Indian Motorcycle was originally founded in 1901 as the Hendee Manufacturing Company. The company was acquired by George Hendee and Oscar Hedstrom who renamed it Indian Motorcycle. But few know why they named it Indian Motorcycle. So why did Indian Motorcycles name themselves after the Indians? They did this to honor the Native American people, specifically Chief Sitting Bull of Sioux Nation, who had fought against General Custer at Little Big Horn.
History of the Native Indian American name ‘Indian
The Story Behind Indian Motorcycle’s Name: “Indian” is a word that originates from the Cherokee people, who were one of the first groups to encounter Europeans in North America. When English-speaking settlers came into contact with them, they called these Native Americans “Indians.” The name stuck and eventually became synonymous with anyone from the Americas.
Did the Native American people like Indian Motorcycles being named after them?
How do we know? Because George Hendee and Oscar Hedstrom had Chief Sitting Bull’s blessing before they made the change to Indian Motorcycle.
Before long, Indian became a household name after World War II, when it was marketed as an inexpensive bike for returning veterans who were looking for transportation or just something to tinker with on.
Indian Motorcycle also became associated with the larger-than-life Wild West, which helped to fuel its popularity.
The company went on for a while in this regard (even though it wasn’t making money) until they finally fell into bankruptcy and stopped production in 1953. In 2009, Polaris Industries purchased Indian and revived the brand by bringing it back to its roots: producing powerful, heavy-duty bikes with a strong connection to the early days of motoring.
Indian Motorcycles in the 40s & 50s
Leading into the 40s and 50s Indian Motorcycles were known for their power, durability and beauty.
Indian Motorcycles made its way into pop culture in a number of ways: the aforementioned Western movies that would often feature Indians as central characters; Tom Mix, who served as America’s first cowboy hero and starred in more than 100 films using an Indian motorcycle to chase down criminals or other outlaws; and in 1950, when Steve McQueen was gifted an Indian Chief motorcycle.
Indian Motorcycles in the 60s & 70s
In the 60’s and 70’s, Indian Motorcycles were known for their beauty as much as they were power, but it would be short-lived: from 1963 to 1970 Indian produced more than. 28,000 motorcycles.
Indian Motorcycles in the 80s
In 1980 or so, Indian sold more than 45% of all its production to customers outside the US and was profitable for a time with low sales costs, but by 1982 it had been driven out of business because they couldn’t keep up with Japanese motorcycle manufacturers who were selling at. A price that was two to three times lower.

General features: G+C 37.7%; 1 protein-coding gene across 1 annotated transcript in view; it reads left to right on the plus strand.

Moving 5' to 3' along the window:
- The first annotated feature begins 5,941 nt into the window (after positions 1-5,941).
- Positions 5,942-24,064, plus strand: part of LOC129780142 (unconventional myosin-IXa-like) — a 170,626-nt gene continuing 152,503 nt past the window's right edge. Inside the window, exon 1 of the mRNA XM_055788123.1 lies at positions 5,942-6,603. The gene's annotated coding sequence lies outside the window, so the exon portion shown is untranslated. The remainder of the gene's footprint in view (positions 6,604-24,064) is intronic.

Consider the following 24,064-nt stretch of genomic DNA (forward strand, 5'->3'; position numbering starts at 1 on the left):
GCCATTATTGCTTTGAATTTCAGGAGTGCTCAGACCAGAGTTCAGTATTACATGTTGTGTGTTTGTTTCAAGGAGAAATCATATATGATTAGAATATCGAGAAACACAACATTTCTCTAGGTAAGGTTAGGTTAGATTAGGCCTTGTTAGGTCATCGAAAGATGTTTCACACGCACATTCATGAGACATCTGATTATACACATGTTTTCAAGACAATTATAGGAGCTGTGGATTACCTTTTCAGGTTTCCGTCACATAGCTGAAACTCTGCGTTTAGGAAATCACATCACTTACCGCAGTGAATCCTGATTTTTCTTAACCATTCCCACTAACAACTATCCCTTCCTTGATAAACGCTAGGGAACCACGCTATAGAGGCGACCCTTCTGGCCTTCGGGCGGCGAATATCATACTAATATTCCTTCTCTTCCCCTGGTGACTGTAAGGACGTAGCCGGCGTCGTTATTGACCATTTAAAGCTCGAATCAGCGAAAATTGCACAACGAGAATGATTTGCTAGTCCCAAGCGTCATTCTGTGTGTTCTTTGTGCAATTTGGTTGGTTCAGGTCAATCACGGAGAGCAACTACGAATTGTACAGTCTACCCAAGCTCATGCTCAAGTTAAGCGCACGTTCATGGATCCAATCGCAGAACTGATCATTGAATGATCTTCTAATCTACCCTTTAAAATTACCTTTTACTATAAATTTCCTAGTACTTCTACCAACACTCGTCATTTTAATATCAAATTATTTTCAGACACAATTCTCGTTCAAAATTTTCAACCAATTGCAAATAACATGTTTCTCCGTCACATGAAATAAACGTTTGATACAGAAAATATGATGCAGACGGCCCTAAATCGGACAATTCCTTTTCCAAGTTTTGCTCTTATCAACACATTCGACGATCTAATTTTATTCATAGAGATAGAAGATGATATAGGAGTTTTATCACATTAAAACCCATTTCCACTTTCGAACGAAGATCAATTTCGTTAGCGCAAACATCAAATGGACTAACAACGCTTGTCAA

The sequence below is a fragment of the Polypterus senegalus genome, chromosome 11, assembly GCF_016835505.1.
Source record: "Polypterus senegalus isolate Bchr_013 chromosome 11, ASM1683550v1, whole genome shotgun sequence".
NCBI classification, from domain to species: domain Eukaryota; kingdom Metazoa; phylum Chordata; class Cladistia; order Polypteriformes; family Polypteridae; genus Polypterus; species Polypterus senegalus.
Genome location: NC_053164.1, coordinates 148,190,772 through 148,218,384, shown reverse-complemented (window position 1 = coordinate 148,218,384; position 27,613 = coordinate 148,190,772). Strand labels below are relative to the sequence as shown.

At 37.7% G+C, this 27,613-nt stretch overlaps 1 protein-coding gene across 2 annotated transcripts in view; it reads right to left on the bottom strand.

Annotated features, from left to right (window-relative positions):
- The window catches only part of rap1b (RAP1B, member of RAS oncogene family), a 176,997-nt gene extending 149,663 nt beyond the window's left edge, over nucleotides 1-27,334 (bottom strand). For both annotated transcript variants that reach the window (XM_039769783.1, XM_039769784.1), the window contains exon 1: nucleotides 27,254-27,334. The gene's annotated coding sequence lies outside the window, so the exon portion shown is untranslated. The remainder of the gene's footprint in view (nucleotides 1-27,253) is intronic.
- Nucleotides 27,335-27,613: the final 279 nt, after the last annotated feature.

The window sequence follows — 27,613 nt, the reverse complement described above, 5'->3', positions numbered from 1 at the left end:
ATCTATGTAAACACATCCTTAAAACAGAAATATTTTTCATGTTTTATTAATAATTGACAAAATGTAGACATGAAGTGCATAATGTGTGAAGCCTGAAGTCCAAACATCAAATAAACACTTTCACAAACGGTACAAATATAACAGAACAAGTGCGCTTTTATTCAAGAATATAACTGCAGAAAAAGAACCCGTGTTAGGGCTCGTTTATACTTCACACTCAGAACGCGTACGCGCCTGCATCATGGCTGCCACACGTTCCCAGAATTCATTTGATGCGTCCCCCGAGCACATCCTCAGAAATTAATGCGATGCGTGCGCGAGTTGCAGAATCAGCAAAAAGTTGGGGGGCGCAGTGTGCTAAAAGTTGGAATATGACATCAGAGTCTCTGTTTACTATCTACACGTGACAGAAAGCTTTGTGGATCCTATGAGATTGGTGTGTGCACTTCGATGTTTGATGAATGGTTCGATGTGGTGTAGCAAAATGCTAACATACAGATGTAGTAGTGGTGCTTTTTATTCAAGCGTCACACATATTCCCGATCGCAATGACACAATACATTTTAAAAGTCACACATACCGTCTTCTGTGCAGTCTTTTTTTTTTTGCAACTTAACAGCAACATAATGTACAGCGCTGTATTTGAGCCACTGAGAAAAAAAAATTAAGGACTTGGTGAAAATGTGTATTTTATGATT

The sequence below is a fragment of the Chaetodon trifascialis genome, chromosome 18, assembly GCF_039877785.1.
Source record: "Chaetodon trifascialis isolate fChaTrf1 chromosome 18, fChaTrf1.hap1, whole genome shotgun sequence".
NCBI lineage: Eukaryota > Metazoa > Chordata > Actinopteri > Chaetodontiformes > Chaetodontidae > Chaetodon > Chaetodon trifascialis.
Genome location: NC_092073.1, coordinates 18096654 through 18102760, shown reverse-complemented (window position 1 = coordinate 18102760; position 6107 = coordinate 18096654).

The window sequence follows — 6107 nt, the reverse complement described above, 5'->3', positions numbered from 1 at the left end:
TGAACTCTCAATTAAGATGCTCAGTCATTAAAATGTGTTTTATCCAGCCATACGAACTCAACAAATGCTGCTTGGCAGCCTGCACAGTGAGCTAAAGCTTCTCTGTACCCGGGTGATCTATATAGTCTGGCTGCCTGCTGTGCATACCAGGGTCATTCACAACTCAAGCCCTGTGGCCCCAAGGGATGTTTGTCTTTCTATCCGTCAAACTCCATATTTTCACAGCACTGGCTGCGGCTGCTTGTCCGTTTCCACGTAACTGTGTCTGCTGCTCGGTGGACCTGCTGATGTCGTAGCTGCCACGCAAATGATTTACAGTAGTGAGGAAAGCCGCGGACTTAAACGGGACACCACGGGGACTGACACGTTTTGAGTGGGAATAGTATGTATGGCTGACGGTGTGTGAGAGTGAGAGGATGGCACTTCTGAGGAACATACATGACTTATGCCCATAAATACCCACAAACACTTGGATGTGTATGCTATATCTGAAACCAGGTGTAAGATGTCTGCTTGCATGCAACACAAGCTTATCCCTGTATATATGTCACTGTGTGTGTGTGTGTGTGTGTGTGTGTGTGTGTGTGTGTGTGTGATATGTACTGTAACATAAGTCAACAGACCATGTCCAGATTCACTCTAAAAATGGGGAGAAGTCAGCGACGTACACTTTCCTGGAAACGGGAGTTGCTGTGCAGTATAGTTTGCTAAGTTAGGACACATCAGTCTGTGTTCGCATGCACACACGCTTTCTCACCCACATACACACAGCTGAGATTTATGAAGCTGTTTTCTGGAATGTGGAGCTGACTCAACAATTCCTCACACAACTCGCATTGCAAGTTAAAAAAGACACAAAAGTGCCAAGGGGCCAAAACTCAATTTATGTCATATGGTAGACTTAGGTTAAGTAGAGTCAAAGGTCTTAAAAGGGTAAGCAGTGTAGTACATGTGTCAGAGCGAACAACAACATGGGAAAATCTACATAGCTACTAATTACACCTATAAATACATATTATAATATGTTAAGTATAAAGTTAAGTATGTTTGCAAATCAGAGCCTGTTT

Indian Motorcycles in the 90s
In 1990, Indian agreed to be purchased by a group of investors led by William F. Harley Jr., son of company founder William A. Davidson and grandson of one-time competitor Walter Davidson who had successfully manufactured motorcycles for years with financial. And technical assistance from the British company Triumph.
Indian Motorcycles in the 2000s
In 2002, Indian began producing its first motorcycles since 1951 at a new plant in Kings Mountain, North Carolina. For many years before that their only motorcycle production was limited to importing bikes from England (under license). The US Department of Defense granted Harley-Davidson a contract to produce the MQM-92 Indian Scout.
Indian Motorcycles in the 2010s
In 2011, Polaris Industries purchased Indian with plans to invest heavily into revitalizing and expanding its product line. This included new production of some existing models (now called Chief) as well as development of new motorcycle platforms for street and off-road.
In November 2011, Indian unveiled a prototype Chief of the Roadster at EICMA in Italy. The production version of this motorcycle was released to dealerships on July 12, 2012 as an early 2013 model year bike for $18,999 USD.
The future is bright for Indian Motorcycles, with new products and a world-class manufacturing facility on the horizon.
In 2011, Polaris Industries purchased Indian with plans to invest heavily into revitalizing and expanding its product line. This included a new production of some existing models (now called Chief) as well as the development of new motorcycle platforms for the street and off-road. Polaris pledged to invest $100 million in the company’s manufacturing facility, creating 600 new jobs for Indian employees and an estimated 150 construction jobs from building a brand-new factory on property adjacent to its current location in Springfield Ohio
Polaris CEO Scott Wine says “Indian Motorcycles will be profitable within six months”.
Indian Motorcycles has a deep, rich history with the American spirit and is now poised to make an incredible comeback in America’s motorcycle market!
Once again Indian motorcycles are now proudly made here at home, close to our roots and heritage as well as for all those who have supported us over the years.
Whilst Indian Motorcycle was not the first motorcycle ever made, it is proud to be an American bike and a part of our country’s history.